Substrates to Be Bonded: The openness, or porosity, of the substrate to be bonded can place additional demands on an adhesive system. Excessive penetration, hardness or impenetrability can make some adhesives unsuitable.

Adhesion to a coated surface such as painted or plated steel must take into account the surface coating, not only the base substrate. The coating has a profound effect on whether or not certain adhesive systems will be suitable for use in that application.

For example, many molded plastics have residual mold-release agents on their surface, and most attempts to bond these plastics will fail unless the surface is cleaned. A solvent wiping usually is adequate to render the surface bondable with most appropriate adhesives.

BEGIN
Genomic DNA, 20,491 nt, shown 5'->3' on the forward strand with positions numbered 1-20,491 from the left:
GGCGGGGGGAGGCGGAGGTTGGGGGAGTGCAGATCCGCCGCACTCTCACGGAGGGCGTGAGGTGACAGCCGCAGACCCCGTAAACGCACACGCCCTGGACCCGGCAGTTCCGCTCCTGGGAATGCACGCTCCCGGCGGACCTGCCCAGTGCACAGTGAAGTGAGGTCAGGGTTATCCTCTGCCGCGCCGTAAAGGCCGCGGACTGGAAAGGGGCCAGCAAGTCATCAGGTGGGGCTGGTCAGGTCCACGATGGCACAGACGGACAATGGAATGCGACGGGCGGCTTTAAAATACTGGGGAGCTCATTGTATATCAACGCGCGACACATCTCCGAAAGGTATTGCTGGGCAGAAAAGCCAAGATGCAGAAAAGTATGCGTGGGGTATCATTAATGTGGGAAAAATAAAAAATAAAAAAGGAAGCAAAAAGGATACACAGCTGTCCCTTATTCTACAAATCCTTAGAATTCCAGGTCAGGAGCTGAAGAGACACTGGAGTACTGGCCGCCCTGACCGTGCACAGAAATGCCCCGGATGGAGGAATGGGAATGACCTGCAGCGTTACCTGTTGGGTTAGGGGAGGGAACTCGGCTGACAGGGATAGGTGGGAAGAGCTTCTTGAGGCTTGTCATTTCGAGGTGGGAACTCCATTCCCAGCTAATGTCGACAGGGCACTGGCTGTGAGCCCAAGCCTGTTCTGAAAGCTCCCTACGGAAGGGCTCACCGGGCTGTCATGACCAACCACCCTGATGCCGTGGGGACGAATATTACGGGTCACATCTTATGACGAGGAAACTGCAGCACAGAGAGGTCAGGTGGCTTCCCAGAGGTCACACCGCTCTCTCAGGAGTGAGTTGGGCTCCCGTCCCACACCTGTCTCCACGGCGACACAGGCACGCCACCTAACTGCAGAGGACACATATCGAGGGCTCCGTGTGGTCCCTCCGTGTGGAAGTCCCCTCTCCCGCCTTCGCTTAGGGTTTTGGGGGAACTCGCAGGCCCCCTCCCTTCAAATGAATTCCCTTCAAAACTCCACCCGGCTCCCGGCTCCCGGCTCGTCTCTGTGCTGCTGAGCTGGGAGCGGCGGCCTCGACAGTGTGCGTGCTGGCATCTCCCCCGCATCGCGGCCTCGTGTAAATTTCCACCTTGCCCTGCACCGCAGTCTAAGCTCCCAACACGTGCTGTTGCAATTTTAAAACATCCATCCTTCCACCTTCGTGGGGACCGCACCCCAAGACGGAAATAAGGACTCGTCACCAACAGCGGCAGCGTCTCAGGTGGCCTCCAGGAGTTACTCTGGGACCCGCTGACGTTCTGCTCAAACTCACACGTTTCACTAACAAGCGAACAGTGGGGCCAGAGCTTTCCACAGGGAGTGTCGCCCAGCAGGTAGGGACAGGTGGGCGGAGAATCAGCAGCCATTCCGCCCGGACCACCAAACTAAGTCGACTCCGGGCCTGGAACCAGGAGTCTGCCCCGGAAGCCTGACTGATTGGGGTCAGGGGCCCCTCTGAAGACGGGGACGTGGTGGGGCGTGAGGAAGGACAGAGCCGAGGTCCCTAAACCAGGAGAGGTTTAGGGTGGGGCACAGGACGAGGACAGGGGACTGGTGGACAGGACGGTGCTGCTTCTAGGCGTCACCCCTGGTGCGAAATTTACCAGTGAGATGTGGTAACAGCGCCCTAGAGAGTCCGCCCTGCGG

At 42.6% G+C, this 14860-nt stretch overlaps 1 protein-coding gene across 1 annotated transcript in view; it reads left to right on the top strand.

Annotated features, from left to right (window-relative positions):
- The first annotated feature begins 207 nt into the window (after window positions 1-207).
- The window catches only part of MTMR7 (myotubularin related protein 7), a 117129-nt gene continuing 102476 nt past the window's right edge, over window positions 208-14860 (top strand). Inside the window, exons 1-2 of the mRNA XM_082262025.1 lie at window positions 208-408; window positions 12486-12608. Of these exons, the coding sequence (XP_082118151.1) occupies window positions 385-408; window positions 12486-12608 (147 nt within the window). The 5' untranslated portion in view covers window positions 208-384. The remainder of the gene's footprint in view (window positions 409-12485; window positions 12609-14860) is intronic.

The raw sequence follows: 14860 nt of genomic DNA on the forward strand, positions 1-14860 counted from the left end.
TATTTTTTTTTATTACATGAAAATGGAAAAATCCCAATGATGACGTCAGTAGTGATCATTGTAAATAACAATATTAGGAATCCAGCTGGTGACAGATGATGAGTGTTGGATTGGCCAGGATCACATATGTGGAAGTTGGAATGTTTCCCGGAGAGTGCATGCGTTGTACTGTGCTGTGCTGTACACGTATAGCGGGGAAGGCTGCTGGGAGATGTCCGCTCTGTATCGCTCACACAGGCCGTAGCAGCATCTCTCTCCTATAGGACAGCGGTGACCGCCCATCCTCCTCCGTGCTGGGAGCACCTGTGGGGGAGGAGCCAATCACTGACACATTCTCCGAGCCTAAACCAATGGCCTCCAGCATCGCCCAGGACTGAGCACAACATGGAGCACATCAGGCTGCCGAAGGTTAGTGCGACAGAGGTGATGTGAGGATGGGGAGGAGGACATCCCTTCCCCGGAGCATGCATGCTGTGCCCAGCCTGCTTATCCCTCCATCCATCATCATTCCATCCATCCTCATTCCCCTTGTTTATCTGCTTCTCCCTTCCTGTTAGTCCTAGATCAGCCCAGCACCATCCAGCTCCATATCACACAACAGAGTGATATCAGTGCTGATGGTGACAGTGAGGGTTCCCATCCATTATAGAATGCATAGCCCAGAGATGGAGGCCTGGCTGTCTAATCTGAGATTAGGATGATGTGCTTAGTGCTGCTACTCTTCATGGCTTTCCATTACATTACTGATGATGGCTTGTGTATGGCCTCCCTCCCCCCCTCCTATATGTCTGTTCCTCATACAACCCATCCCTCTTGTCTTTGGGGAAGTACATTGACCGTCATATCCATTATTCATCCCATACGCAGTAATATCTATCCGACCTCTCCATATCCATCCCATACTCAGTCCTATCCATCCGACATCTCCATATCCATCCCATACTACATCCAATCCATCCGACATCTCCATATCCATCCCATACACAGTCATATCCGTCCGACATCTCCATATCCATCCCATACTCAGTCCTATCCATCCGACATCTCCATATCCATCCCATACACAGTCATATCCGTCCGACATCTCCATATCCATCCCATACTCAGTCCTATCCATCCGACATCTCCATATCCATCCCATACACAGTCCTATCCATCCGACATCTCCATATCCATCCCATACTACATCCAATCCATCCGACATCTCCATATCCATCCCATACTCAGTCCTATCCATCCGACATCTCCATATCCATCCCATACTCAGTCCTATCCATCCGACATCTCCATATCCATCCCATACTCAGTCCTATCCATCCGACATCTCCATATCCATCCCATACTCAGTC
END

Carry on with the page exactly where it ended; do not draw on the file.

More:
Likewise, some base metals quickly oxidize, so the surface they provide is not really a metal, but a metal oxide. However, many surfaces can be treated to achieve more suitable levels of adhesion.

It is essential to know what the coating is. Substrate characteristics place requirements on the selection of the proper handling system.

End-use Environment: The end-use environment includes all conditions to which the adhesive bond will be subjected during the useful life of the product. Considerations vary with the application and include stress, the kind of joint being used, temperatures, exposure to moisture, flexibility, age, stability, and aesthetics.

Stresses: These include stress placed on the glue line during construction as well as end-use stress -- the conditions the construction will be expected to encounter.